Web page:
Healthcare Law Alert – Yates Memo – Individuals are New Focus of DOJ Enforcement Efforts

Yates Memo – Individuals are New Focus of DOJ Enforcement Efforts

On September 9, 2015, Sally Quillian Yates, Deputy United States Attorney General, issued a memorandum to Department of Justice (DOJ) officials entitled “Individual Accountability for Corporate Wrongdoing.”  The memorandum explains a new policy requiring DOJ personnel handling criminal and civil enforcement actions related to alleged corporate wrongdoing to also focus on individual bad actors, not just the corporate entity. This directive to identify and hold accountable responsible individuals will impact a broad array of DOJ enforcement actions, including health care–related qui tam or “whistleblower” lawsuits and possibly self‐disclosures made to the DOJ. Evidence of this new focus on individual culpability can be seen in recent settlements in which private physicians involved in financial arrangements with hospitals that failed to comply with the federal Stark law have personally paid large settlements in addition to the settlements paid by the hospitals.

Ms. Yates identified the following six principles for guiding DOJ personnel:

  1. “To be eligible for any corporation credit [which can serve to reduce penalties that might otherwise be assess against the corporation], corporation must provide to the Department all relevant facts about individuals involved in corporate misconduct.
  2. Both criminal and civil corporate investigations should focus on individuals from the inception of the investigation.
  3. Criminal and civil [DOJ] attorneys handling corporate investigations should be in routine communication with one another.
  4. Absent extraordinary circumstances, no corporate resolution will provide protection from criminal or civil liability for any individuals.
  5. Corporate cases should not be resolved without a clear plan to resolve related individual cases before the statute of limitations expires and declinations as to the individuals in such cases must be memorialized.
  6. Civil [DOJ] attorneys should consistently focus on individuals as well as the company and evaluate whether to bring suit against an individual based on considerations beyond the individual’s ability to pay.”

Ms. Yates further explained why the focus on individual culpability and accountability is critical to the effectiveness of DOJ efforts to stem corporate wrongdoing. Specifically, she advised that holding individuals accountable “deters future illegal activity; … incentivizes changes in corporate behavior; … ensures that the proper parties are held responsible for their actions and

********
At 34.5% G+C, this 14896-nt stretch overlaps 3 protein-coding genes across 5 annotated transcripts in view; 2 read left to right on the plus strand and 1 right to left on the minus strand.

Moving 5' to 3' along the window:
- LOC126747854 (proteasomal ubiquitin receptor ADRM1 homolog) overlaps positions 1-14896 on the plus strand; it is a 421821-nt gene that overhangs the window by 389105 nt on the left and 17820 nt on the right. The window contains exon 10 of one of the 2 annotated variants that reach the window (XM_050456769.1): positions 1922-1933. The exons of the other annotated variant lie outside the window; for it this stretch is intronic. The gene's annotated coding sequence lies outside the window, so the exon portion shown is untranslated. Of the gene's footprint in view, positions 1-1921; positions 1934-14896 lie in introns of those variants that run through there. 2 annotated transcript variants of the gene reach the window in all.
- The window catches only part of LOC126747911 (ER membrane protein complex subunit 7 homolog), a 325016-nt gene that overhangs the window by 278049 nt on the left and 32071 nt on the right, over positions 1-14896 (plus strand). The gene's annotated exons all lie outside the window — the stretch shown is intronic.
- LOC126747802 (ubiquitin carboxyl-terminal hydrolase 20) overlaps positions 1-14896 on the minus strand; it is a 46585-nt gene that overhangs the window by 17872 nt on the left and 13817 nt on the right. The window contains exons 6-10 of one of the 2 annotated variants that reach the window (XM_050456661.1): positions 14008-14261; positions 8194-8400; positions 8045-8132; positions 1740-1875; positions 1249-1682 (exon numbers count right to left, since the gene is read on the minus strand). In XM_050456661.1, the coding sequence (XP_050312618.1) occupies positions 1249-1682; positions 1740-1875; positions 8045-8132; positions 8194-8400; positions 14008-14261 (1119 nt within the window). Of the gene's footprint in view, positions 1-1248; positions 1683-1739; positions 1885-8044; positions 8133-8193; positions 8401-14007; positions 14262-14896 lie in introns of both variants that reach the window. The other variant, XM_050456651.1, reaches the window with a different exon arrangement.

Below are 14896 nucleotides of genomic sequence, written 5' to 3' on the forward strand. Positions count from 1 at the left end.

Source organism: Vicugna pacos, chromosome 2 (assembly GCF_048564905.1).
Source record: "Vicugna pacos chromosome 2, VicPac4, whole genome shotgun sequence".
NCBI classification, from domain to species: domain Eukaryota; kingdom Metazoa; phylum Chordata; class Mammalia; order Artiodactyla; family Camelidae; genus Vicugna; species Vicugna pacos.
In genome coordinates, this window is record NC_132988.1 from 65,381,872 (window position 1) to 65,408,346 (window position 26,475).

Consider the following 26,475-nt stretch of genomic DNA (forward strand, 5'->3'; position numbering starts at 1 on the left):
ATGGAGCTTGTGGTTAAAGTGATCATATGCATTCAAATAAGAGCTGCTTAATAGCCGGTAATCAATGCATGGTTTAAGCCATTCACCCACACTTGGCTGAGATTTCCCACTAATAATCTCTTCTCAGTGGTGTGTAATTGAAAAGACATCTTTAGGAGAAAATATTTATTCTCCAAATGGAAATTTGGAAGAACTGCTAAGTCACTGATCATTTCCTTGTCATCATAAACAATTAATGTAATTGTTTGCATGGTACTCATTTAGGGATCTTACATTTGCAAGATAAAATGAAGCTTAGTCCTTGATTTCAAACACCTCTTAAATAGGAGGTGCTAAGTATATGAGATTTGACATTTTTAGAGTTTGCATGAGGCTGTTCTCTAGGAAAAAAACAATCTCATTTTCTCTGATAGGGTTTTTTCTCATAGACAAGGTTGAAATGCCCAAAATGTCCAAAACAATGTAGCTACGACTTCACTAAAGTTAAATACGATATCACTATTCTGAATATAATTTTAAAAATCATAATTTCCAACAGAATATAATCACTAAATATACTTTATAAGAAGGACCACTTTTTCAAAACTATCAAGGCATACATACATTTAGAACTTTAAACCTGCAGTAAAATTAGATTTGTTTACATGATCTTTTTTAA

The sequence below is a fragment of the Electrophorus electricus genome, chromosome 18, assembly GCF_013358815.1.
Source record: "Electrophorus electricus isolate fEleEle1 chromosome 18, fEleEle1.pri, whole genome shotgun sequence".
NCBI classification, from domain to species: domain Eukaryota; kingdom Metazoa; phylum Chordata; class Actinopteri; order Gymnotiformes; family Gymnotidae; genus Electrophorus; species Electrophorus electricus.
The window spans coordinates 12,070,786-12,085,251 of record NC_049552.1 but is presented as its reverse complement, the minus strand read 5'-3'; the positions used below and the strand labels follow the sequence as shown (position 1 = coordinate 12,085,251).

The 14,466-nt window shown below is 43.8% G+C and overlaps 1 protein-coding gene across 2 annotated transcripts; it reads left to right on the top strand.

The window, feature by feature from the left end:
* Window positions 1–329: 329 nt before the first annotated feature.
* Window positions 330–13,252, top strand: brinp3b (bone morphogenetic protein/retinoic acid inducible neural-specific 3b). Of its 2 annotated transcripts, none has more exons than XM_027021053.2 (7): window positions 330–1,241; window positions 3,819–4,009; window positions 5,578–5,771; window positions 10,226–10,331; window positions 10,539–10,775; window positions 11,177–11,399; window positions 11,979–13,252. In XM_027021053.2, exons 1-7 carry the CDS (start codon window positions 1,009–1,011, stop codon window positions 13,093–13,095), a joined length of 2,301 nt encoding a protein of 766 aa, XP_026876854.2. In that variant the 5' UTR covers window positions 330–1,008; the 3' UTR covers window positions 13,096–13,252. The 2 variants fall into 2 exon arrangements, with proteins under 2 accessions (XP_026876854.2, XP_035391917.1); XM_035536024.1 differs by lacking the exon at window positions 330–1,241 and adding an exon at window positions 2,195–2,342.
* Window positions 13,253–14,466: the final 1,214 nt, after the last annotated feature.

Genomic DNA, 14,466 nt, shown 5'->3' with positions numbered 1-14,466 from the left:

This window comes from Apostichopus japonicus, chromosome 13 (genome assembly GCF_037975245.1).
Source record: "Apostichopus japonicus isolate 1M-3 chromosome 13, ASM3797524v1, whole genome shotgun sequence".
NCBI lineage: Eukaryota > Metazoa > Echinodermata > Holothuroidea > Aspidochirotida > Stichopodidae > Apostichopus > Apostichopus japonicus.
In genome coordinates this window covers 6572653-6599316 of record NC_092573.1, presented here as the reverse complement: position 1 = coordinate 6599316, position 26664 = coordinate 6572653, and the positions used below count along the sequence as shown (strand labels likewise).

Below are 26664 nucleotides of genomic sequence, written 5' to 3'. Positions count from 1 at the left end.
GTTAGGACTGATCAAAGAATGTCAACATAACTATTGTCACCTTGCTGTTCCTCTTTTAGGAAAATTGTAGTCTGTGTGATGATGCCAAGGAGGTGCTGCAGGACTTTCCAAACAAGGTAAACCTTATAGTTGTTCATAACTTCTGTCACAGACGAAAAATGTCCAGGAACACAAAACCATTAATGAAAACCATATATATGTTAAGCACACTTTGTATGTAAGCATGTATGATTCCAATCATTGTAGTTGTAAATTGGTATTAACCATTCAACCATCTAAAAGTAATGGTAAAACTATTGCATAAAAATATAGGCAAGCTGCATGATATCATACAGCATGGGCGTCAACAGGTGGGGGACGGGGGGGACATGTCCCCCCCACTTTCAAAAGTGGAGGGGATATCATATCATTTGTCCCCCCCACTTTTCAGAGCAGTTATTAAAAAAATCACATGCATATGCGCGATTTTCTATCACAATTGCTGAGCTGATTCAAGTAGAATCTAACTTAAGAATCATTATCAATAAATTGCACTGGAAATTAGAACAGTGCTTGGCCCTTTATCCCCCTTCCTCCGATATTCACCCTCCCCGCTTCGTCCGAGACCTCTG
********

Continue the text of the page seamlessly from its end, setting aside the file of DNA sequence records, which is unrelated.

… promotes the public’s confidence in our judicial system.”

The new initiative, which is effective immediately for both new and pending matters, raises the bar for employees in health care settings. While most corporate compliance programs have long held individual employees responsible for their own actions, the Yates memo indicates that DOJ will now also evaluate individual behavior at the highest levels with an eye toward prosecuting, in appropriate circumstances, individuals who are personally responsible for the transgressions of the corporate entity. DOJ’s position going forward is that any individual called upon to engage in questionable conduct has an obligation to speak up, not only for their own good but for the good of the company, and failure to do so could make that individual a prosecution target.

The practical impact of the Yates memo for health care entities is multifaceted. For lawyers who represent corporations in internal compliance investigations and enforcement activities, it will be more critical than ever to make sure employees understand that the lawyer represents the corporation, not the employee. As a result, more employees involved in compliance investigations may seek out, or be advised to retain, their own lawyer. This new focus could also have a chilling impact on internal investigations and compliance reports. It is possible that concern over individual culpability could have the unintended impact of encouraging less robust internal reviews.

View the entire DOJ memo here:


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This communication is for informational purposes and is not intended as legal advice.